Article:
Now I’ve officially heard everything. 37-year-old Jose Lopez, a former Superior Court clerk in Orange County, California has claimed to be “addicted” to fixing traffic tickets. Yes, for real. Lopez pleaded guilty to taking $420,000 in bribes from defendants in the court in which he worked. Drivers who had received traffic tickets – some of whom were DUI defendants, would pay Lopez to dismiss charges against them or reduce their punishments by changing court computer records. This clerk was even accused of changing records to show that second-time DUI offenders had served mandatory jail time when they had not actually done so.
Lopez, aka “Primo,” wasn’t a one-man operation, either; he allegedly worked with 11 “recruiters,” who publicized the opportunity to fix tickets for cash. Lopez and cohorts were accused of interfering with 1,034 cases, and were indicted in federal court on 38 counts, including bribery, money laundering, and violations of the federal Racketeer Influenced and Corrupt Organizations (RICO) Act. Lopez faced up to 30 years in prison and made the wise move to cop a plea. Before pleading guilty, though, Lopez tried one last attempt to “fix” a case – this time, to save himself. Prosecutors reported that before making a deal, Lopez and several of his co-defendants attempted to persuade witnesses to lie about the scheme when questioned by authorities. When that didn’t work, Lopez knew that the only thing left was to throw himself on the mercy of the court.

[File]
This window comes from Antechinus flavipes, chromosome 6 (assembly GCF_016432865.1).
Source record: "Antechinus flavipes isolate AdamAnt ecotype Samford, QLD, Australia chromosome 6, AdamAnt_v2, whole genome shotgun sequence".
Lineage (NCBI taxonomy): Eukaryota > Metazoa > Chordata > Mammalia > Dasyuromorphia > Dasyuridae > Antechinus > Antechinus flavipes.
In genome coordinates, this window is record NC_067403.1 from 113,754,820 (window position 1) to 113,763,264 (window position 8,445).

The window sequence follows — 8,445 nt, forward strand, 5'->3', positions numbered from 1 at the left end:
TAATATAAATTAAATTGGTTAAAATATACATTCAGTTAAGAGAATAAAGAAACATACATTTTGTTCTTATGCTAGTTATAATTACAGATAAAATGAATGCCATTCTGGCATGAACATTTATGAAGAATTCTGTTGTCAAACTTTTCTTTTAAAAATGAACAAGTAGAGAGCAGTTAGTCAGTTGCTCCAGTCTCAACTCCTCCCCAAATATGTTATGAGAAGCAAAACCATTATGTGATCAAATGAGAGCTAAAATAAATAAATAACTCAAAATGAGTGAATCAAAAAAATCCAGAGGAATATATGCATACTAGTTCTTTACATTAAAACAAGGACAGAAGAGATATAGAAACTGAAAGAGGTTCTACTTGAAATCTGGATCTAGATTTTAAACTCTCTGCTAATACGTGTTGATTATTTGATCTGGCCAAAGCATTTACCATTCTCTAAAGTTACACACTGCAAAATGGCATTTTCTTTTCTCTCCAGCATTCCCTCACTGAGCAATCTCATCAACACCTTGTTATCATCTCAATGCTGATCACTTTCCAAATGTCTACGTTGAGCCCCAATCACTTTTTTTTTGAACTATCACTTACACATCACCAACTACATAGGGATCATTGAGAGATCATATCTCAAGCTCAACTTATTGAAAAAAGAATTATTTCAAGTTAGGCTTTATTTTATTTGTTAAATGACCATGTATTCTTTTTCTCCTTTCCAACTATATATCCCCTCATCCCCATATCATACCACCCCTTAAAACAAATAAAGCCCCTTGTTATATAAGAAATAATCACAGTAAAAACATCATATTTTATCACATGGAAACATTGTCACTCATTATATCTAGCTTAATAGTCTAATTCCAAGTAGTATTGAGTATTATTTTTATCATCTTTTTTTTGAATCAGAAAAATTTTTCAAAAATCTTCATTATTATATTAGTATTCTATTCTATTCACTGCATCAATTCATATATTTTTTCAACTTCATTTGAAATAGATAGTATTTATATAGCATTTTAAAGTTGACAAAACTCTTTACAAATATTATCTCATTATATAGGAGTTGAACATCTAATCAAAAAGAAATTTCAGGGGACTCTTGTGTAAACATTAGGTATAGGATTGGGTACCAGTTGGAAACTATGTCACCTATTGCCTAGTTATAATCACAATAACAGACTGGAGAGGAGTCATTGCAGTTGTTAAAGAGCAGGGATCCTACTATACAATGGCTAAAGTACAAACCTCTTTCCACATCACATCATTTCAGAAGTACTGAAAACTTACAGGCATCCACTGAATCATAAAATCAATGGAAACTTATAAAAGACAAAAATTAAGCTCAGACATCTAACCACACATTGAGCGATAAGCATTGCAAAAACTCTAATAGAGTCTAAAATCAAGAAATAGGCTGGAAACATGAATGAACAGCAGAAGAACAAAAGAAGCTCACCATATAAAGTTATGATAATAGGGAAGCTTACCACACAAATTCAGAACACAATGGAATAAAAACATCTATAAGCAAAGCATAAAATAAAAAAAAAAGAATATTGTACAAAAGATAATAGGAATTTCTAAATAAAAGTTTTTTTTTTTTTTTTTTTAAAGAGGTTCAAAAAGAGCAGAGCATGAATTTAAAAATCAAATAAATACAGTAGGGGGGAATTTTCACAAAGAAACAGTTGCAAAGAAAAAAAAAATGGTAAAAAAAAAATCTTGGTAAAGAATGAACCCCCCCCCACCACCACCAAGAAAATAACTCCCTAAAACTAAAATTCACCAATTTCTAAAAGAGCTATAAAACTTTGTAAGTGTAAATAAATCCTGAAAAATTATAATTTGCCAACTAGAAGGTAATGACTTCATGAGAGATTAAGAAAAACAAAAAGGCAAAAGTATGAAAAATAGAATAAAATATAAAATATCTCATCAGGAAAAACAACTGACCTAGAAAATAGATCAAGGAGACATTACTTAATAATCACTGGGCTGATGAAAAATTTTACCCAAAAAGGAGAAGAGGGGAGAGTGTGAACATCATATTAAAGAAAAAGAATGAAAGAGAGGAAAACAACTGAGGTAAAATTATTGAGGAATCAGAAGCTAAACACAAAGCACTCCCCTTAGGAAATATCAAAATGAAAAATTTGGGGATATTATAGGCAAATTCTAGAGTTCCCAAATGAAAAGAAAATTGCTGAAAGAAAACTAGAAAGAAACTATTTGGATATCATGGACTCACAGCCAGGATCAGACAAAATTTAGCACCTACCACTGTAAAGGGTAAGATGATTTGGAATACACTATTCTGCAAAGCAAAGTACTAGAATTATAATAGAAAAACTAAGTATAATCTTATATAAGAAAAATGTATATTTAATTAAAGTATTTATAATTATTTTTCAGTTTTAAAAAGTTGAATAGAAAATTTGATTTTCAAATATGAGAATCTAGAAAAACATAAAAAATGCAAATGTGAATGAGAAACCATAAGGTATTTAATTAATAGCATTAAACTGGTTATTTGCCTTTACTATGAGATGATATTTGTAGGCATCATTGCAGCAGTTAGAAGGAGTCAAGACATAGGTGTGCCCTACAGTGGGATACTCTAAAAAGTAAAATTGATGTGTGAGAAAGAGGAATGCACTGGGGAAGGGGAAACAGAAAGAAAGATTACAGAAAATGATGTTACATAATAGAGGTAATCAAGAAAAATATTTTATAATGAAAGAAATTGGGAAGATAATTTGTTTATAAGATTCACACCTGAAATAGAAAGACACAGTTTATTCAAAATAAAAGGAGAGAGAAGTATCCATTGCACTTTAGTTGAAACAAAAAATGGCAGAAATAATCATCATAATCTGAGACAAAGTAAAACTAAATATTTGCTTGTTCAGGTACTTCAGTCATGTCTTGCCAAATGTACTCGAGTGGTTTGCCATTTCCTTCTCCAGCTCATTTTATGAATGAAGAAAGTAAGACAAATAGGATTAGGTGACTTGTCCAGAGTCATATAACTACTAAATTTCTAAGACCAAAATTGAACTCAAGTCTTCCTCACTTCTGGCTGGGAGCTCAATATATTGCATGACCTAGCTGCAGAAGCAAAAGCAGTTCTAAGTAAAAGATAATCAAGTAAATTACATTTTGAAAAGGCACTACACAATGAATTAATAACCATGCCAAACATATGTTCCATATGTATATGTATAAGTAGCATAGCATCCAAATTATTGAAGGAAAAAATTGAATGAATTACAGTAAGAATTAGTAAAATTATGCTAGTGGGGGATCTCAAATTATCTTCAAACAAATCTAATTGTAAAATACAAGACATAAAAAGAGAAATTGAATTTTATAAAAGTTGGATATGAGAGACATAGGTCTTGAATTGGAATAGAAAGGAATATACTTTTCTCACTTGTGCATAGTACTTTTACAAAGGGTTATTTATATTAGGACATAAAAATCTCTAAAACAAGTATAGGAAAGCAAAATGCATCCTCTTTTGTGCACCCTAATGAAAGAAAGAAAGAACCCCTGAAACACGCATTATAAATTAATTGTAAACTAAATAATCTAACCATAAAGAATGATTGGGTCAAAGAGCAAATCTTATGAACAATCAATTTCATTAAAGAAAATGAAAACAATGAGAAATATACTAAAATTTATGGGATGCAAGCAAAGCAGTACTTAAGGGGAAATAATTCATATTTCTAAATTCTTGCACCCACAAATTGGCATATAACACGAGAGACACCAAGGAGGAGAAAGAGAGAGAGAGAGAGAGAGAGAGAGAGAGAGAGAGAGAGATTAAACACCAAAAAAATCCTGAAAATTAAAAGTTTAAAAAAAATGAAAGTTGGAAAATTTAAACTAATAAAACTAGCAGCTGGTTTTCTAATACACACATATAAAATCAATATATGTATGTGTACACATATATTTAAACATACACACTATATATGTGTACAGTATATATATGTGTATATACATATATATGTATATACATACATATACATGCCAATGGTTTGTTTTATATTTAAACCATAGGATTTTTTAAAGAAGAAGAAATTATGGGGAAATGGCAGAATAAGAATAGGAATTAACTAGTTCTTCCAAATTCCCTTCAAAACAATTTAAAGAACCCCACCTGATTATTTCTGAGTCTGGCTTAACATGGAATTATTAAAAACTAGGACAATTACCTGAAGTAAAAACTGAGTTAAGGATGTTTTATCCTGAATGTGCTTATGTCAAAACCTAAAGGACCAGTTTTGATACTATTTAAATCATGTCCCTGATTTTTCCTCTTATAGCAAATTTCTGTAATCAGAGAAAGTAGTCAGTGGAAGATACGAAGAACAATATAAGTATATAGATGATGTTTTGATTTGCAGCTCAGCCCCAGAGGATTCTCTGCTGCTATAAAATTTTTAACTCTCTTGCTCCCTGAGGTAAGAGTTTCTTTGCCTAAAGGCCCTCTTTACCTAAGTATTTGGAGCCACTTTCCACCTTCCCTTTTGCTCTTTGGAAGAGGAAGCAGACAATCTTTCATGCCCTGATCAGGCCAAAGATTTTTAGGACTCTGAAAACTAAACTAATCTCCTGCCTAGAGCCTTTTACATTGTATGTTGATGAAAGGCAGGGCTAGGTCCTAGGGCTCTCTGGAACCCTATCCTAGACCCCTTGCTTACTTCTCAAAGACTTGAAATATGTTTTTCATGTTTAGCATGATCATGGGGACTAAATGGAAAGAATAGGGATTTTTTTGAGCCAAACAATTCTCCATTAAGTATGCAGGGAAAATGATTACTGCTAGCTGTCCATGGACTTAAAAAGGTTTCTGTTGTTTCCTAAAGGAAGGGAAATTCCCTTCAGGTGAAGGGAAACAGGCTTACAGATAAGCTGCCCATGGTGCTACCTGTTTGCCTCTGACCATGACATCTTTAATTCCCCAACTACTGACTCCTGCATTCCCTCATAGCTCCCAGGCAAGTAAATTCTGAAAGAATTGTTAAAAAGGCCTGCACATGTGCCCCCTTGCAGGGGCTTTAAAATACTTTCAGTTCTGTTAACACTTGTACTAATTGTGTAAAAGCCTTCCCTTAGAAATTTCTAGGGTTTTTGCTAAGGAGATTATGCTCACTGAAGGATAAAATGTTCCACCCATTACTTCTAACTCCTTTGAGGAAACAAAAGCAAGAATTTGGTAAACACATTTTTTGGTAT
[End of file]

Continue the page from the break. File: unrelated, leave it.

After admitting his wrongdoing, Lopez wrote a letter to the court asking for leniency. Lopez, a father of seven, claimed that his life had fallen off track because he had a drinking problem. Alcohol, though, wasn’t the only thing to which he was apparently “addicted.” Lopez wrote:
“Fixing tickets became my drug. I was strongly addicted. The rush empowered me. It was the high that I never felt before, as if I were more powerful. While drinking with friends, I joked that I could do the job of a judge.”
U.S. District Judge Josephine Staton wasn’t having it. She had a different word for Lopez’ motivation – “greed.” Judge Staton noted that Lopez used the nearly half-million in bribe money to take vacations, buy a new BMW and invest in a Mexican restaurant. As she handed down Lopez’ 11-year sentence, she said that his years-long criminal activity was “not an aberration of his character,” but rather, “was his character.”
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